Tips for Parenting a Child with ADHD (cont.)
Melissa Conrad Stöppler, MD
Melissa Conrad Stöppler, MD, is a U.S. board-certified Anatomic Pathologist with subspecialty training in the fields of Experimental and Molecular Pathology. Dr. Stöppler's educational background includes a BA with Highest Distinction from the University of Virginia and an MD from the University of North Carolina. She completed residency training in Anatomic Pathology at Georgetown University followed by subspecialty fellowship training in molecular diagnostics and experimental pathology.
Roxanne Dryden-Edwards, MD
Dr. Roxanne Dryden-Edwards is an adult, child, and adolescent psychiatrist. She is a former Chair of the Committee on Developmental Disabilities for the American Psychiatric Association, Assistant Professor of Psychiatry at Johns Hopkins Hospital in Baltimore, Maryland, and Medical Director of the National Center for Children and Families in Bethesda, Maryland.
In this Article
- What is ADHD?
- What are the symptoms of ADHD?
- What should I do if I am concerned that my child might have ADHD?
- What are some behavioral treatments and parenting strategies for parents of children with ADHD?
- Think positively
- Define schedules and routines
- Set clear rules and expectations
- Give clear instructions
- Discipline, rewards, and consequences
- Use time-out effectively
- Ignore, within reason
- Develop organizational aids
- Eliminate distractions
- Set small, attainable goals
- Focus on one or two challenging behaviors at a time
- Find areas in which the child excels
- Promote a healthy lifestyle
- Show your unconditional love
- Take care of yourself
- ADHD resources
- Find a local Psychiatrist in your town
Set small, attainable goals
Think of changing your child's less positive behaviors like training for a marathon. Just like no one would expect you or anyone else to go from never running at all to completing 26+ miles, it is unfair and unrealistic to expect your child to change 15, 10, or even five behaviors immediately. Don't expect dramatic changes overnight. If your goal is to have your child sit still politely through a restaurant meal or family outing, break the process down into small and attainable goals like not interrupting a conversation for five minutes, remaining seated for 10 minutes, etc. Be sure to offer plenty of praise and rewards when these small goals are met.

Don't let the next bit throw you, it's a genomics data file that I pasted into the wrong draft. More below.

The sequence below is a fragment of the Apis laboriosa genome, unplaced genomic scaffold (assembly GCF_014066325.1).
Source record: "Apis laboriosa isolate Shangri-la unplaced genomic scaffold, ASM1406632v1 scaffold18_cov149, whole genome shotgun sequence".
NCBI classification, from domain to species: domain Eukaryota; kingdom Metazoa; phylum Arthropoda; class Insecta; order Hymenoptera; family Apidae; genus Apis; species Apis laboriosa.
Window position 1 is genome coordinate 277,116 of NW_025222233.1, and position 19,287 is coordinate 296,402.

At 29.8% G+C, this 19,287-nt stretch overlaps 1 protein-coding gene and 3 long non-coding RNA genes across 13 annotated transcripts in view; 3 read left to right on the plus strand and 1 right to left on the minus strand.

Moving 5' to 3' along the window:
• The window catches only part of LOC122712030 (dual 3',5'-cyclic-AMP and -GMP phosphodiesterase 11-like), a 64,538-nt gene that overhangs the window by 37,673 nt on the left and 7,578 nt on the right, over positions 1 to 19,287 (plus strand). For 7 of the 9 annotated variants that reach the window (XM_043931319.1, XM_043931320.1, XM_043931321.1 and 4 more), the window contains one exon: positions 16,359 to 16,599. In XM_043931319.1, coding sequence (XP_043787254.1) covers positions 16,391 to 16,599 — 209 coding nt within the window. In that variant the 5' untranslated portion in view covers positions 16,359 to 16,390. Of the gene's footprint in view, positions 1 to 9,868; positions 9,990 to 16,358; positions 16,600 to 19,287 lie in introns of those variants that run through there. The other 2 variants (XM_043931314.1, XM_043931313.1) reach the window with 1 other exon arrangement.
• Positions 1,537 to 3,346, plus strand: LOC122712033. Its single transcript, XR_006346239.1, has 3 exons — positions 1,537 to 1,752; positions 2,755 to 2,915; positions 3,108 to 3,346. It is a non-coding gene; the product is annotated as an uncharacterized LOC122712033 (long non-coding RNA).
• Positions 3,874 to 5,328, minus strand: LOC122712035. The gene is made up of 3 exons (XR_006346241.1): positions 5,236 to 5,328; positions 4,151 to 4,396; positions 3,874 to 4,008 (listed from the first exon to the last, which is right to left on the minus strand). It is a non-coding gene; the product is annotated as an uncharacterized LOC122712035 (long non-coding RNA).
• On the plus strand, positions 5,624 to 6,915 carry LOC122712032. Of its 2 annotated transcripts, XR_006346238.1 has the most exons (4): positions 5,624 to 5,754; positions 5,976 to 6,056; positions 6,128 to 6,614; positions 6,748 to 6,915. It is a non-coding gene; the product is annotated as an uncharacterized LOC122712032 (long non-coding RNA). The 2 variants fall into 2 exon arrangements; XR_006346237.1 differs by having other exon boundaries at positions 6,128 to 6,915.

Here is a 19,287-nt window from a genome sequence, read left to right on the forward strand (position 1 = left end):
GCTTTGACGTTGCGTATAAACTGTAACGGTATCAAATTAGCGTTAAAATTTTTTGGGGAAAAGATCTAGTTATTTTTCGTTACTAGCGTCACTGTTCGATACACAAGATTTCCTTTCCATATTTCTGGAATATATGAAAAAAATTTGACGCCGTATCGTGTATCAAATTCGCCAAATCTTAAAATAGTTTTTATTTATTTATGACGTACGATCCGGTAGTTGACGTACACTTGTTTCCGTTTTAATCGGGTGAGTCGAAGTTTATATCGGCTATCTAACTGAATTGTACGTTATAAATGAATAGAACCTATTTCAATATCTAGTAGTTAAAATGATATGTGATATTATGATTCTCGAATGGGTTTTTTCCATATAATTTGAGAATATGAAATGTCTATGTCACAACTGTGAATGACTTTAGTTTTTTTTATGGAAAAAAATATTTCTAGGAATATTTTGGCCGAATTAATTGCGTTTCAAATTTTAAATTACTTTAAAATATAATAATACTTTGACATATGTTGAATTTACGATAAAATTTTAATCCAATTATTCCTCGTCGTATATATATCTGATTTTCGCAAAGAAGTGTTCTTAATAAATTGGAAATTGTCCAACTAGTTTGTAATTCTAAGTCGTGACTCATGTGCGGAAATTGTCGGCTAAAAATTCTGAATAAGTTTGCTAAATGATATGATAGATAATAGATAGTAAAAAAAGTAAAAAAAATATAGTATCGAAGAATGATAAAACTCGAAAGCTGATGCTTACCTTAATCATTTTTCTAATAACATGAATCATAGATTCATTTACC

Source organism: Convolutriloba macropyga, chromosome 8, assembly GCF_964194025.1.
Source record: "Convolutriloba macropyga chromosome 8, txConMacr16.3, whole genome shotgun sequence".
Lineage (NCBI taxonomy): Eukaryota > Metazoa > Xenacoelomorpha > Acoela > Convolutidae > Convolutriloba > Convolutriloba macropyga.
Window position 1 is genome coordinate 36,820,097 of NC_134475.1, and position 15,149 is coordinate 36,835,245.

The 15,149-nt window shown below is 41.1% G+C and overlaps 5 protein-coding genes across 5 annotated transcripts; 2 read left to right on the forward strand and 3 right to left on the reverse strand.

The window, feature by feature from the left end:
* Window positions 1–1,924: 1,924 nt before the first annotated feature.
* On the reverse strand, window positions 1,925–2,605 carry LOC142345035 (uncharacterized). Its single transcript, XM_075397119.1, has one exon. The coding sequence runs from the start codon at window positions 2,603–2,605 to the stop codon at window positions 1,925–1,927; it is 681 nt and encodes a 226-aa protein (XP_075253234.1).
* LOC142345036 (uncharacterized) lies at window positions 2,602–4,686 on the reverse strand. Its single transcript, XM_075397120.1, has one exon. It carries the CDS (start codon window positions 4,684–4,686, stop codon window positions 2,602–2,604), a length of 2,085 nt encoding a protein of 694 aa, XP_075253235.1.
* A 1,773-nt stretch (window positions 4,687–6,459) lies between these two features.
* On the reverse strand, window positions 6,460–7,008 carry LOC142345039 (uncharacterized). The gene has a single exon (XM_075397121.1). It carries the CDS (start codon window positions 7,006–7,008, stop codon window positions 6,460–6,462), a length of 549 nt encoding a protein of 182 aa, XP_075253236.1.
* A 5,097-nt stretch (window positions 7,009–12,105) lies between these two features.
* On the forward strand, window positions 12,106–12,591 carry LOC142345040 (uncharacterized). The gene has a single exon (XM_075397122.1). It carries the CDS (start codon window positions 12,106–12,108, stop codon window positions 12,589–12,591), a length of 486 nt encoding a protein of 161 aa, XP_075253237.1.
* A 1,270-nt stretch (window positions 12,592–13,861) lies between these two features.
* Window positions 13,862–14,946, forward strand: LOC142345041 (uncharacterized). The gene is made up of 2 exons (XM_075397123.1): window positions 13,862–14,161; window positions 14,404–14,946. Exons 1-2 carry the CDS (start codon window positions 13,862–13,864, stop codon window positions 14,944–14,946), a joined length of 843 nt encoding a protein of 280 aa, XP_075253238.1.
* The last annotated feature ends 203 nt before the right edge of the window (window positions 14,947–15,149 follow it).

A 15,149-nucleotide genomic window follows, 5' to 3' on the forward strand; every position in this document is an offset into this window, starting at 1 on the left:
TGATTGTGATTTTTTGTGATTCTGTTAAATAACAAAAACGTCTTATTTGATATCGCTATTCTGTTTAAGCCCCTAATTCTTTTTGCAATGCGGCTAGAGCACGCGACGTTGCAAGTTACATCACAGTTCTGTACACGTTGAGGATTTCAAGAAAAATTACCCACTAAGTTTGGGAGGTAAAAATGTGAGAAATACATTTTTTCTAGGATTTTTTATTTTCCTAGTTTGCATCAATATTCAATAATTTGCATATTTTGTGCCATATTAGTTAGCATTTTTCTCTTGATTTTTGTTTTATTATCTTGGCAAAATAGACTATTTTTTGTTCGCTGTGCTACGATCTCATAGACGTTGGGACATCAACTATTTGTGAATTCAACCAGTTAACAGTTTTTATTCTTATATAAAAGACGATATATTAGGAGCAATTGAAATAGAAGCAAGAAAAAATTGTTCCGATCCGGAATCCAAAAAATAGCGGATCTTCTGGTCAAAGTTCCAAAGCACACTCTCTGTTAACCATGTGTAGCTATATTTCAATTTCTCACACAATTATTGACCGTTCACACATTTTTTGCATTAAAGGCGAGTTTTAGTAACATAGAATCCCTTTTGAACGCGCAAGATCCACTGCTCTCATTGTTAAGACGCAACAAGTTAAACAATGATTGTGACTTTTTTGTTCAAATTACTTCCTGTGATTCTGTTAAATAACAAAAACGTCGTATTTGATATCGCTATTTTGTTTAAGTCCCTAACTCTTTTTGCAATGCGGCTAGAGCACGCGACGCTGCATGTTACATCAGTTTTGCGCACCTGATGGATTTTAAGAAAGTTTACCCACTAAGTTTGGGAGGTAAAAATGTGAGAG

Focus on one or two challenging behaviors at a time
Changing all of a child's negative behaviors at once is never possible, and attempting to do so can create unbearable stress for both parent and child, setting both up for failure. Instead, pick one or two challenging behaviors that you'd like to improve and focus on those. Examples might be interrupting, not remaining seated, forgetting to put toys away, or arguing about bedtime. Whichever behaviors you choose to modify, understand the behavior changes must be gradual to be successful over time. Create a system of nonmonetary rewards and fair, swift consequences as described above and stick to it. You might offer the child a larger privilege or reward (for example, going to bed a half hour later one weekend night) when the behavior has been eliminated or significantly reduced (such as a complete week of putting away toys properly). Don't forget to praise the small successes along the way.
Find areas in which the child excels or succeeds
No one enjoys being subjected to constant criticism or complaints about their behavior. As every individual needs to feel good at something, constant criticizing can result in the child unwittingly working more at perfecting negative behaviors they get attention for rather than the positive behaviors if he or she is not praised.
Help your child find an area or interest in which he or she is successful. This can be a sport, musical instrument, academic subject, art form, or other hobby. Even less defined strengths like public speaking, constructive debating skills, or getting along with their peers or adults can promote the child's success and are therefore worthy of praise. Being successful or having a strong interest in a hobby can greatly improve your child's self-esteem and well-being. Many parents have found that martial arts classes that combine physical movement with mental discipline training are helpful for their kids with ADHD. However, there is no single "best" activity for children with ADHD. Let their interests and enthusiasm be your guide.
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